Select Page

U.S. stocks rallied today on “news” that Republicans had reached a deal to repeal and replace Obamacare. The Standard & Poor’s 500 stock index closed up 0.76% to 2355.92.

I put “news” in quotes because the full story out of Washington today is extremely far away from any deal. The rally in U.S stocks today on that “news” is an indication of exactly how determined Wall Street is to believe that the Republicans who control Congress and the White House are ready to move on the anticipated big tax cuts that have fueled the most recent stages of this rally. Without those tax cuts or at least the promise of those cuts, Wall Street will have to take a hard look at valuations in the U.S. stock market and Wall Street would prefer not to go there right now.

The actual “news” this morning was that the leaders of the ultra-conservative Freedom Caucus and the somewhat more moderate Tuesday Group have agreed on a deal that would allow states to get waivers to eliminate the provision in Obamacare that prohibits insurers from charging higher premiums to people with pre-existing conditions. The deal would also put the Essential Health Benefits guarantee– list of benefits such as the ability of children to stay on their parents health insurance until the age of 26–back into the Republican bill, the American Healthcare Act. States would again have the ability to apply for a waiver of those conditions if they could show that a waiver of these requirements would lower premiums, increase the number of people insured, or “advance another benefit to the public interest in the state.” Those waiver terms are vague enough so that you could drive the entire state of Alabama through them. Which is indeed the point.

The reason I’d hesitate to call this a deal is that while House Freedom Caucus chairman Mark Meadows (R-N.C.) and Tuesday Group co-chairman Tom MacArthur (R-N.J.) have agreed on this language, it’s not clear how many members of their groups actually support these changes. Nor have the Senate and House GOP leaders joined the amendments, so far. And, in a measure of continued Republican disarray, the White House and leaders of Congressional Republicans remain divided on a schedule for attempting another vote on the bill with the Trump administration pushing for a vote in the House of Representatives next week. That’s a strange schedule given that Congress has to pass a spending bill by April 28 in order to keep the government’s doors open. (Congress doesn’t actually return to session until Monday.) On Thursday a senior House Republican aide told Bloomberg that revised language for a bill hasn’t been agreed on and there’s no text yet for lawmakers to review. There’s no target date for a vote, whether next week or at any future time, the aide said. White House hopes for a vote next week seem to be driven by a desire to report a legislative success on April 29, which would be Donald Trump’s 100th day in office.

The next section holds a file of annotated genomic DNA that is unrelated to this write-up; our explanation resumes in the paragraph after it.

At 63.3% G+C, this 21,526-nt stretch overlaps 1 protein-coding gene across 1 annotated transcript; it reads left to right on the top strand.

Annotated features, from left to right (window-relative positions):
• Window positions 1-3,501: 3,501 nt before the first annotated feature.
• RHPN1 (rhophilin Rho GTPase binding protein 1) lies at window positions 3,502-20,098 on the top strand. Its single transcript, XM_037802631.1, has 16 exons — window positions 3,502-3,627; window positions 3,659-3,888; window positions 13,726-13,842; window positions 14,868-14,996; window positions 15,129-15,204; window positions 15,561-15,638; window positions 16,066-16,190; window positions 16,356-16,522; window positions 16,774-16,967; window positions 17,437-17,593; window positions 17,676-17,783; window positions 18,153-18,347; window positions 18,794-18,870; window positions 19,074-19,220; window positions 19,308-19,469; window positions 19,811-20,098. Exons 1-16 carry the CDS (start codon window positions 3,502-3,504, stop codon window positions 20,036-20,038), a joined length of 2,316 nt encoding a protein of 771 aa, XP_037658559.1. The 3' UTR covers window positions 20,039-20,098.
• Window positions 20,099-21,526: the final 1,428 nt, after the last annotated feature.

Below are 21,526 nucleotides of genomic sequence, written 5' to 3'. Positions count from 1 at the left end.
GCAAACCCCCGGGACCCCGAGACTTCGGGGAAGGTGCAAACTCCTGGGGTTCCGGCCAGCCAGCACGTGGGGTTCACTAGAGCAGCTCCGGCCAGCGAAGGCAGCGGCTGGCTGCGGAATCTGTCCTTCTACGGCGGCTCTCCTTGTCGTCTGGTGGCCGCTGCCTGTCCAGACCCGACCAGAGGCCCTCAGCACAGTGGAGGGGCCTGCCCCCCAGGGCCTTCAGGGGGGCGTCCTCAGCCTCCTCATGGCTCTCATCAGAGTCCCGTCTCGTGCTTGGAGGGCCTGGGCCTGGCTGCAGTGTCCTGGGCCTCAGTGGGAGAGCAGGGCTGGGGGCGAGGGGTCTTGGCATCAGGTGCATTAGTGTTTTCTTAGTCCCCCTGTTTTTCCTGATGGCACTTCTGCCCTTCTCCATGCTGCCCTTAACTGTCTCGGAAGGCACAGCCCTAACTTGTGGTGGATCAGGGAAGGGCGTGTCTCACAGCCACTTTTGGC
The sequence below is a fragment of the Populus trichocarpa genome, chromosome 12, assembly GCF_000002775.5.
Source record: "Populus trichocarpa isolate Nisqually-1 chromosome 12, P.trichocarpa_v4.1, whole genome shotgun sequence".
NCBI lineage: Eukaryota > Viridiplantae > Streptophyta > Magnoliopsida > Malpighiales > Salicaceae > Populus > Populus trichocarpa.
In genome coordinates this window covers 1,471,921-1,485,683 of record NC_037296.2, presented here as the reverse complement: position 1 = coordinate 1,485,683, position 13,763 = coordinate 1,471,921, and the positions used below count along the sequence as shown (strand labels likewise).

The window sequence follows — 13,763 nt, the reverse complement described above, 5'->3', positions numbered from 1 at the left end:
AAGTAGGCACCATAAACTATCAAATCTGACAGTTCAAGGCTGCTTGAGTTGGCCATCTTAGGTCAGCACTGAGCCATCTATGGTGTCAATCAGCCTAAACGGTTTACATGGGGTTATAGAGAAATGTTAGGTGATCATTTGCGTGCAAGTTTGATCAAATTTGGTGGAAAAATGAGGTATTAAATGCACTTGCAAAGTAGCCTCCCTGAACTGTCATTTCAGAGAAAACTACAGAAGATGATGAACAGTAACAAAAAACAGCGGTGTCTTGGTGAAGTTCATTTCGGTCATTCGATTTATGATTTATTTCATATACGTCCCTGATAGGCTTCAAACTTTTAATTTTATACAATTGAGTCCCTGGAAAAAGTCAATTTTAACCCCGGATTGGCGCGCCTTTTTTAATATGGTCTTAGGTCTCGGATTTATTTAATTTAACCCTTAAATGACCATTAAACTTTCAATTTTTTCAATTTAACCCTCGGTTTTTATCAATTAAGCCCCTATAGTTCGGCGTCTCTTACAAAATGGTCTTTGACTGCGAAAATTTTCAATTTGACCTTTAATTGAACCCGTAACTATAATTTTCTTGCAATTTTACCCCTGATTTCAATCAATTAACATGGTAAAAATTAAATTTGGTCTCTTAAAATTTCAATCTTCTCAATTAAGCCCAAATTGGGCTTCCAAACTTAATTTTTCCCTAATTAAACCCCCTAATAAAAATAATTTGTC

There is also just the little matter that no one knows whether a bill with these amendments would pass the House as a whole. To me, it doesn’t look like it would pass the Senate, where moderate Republicans continue to have trouble with a bill that would end health insurance for 24 million Americans, many of whom voted for Donald Trump.

I’d be surprised if the hopes for this amendment that pushed the market up today survive a night of close thought.

And if the Trump White House and the Republican Congress continue to remain divided on the strategy and timing for turning to tax cuts, I think we’ll see a quick return of the worries that took U.S. stocks down in the first part of this week. If the Trump administration doesn’t move quickly and in an organized fashion on a tax plan then even Treasury Secretary Steve Mnuchin’s schedule for a vote on tax cuts by the end of the year (it had been August) is in doubt.